Launched at the start of the school year, an Extended Learning Opportunities program has yielded excellent results for sixth grade students at Gilbert H. Hood Middle School, according to school officials.
The program includes extended learning time in the areas of math, reading, science and social studies, said math teacher Russ Manchester, who gave a presentation on ELOs at the School Board’s May 23 meeting.
“It seems to have worked out very well for us this year; students are participating, things are going great, students seem to love it,” said Manchester, a leader in the ELO program.
He added, “It’s kind of a relaxed atmosphere for teachers and students, everybody gets to work together. It’s different, but there’s a lot of learning taking place”
Principal Austin Garofalo, who introduced Manchester before the presentation began, said Manchester is a dedicated math teacher, with 15 years of teaching experience in the school district. In addition, Manchester is also adviser to the National Junior Honor Society.
During the presentation, Manchester said students receive effort and conduct scores on their report cards, but no traditional grades are given for the extended learning opportunities.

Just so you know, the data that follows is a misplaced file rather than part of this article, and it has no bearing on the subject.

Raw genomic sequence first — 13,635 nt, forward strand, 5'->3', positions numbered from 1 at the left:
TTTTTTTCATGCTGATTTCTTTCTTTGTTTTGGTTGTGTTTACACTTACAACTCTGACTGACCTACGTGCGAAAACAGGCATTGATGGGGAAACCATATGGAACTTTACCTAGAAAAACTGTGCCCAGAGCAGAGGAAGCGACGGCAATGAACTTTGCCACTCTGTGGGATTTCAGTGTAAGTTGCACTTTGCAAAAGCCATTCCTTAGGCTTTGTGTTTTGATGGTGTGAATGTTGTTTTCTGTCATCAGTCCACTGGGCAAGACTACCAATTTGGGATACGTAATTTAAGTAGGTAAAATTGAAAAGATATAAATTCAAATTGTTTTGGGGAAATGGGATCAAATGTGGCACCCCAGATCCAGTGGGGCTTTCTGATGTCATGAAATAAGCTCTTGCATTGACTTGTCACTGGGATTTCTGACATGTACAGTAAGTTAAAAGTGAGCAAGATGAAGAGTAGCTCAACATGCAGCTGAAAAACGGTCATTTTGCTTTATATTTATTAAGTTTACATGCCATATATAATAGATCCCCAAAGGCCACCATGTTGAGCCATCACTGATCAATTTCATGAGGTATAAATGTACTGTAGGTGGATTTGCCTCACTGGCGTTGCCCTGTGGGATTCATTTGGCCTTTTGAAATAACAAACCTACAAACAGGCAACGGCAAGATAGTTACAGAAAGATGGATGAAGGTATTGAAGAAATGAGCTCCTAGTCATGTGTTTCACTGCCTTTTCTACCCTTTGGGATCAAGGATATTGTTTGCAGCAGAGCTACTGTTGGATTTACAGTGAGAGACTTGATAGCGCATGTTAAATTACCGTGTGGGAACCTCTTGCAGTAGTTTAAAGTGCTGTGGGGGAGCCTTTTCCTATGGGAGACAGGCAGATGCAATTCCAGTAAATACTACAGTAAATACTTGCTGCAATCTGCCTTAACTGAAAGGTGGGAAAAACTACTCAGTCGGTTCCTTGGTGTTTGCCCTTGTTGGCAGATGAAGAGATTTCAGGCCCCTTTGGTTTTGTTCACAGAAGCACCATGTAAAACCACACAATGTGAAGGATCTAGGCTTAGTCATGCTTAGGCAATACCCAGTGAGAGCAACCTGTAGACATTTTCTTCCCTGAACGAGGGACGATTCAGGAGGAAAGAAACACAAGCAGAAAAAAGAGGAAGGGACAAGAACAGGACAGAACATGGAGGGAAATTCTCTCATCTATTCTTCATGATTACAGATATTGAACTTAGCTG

In the program, teachers use data to match the students’ needs with the appropriate learning opportunities.
“We reteach and reteach the content skills,” he said, adding that students are given ample exposure to content and project-based STEM learning. “It goes beyond what we dealt with in the traditional classroom meeting time.”
Every student was placed in either a language arts or math ELO at some point this year, either in an enrichment class or a skills type class, Manchester said.
In addition, every student had either a science or social studies ELO and almost every student had both of them a one point during the year, he said.
Only three students didn’t have a science ELO and only five didn’t receive a social studies ELO for various reasons.
During the program, students participated in various exercises including workshops, informational reading, debate clubs, book clubs, read aloud events, he said.
The math work focused primarily on the sixth grade common core standards and included work on fractional and decimal operations. There was also some enrichment with some early integer and equation work to prepare students for seventh grade math.
The social studies work included such projects as CNN for Kids. In this project, students discussed current events, which included some writing and some discussion about what’ s going on in the world.
And with science, students were given assignments that they needed to collaborate on, along with plan, create, test and improve their projects.
Students who were at the meeting then discussed how the program helped them improve their skills in the various subjects, while also improving their grades.
At the end of the presentation, some slides were shown on the program including a science project on a balloon car and various art projects. And a short video was shown on some of the various projects.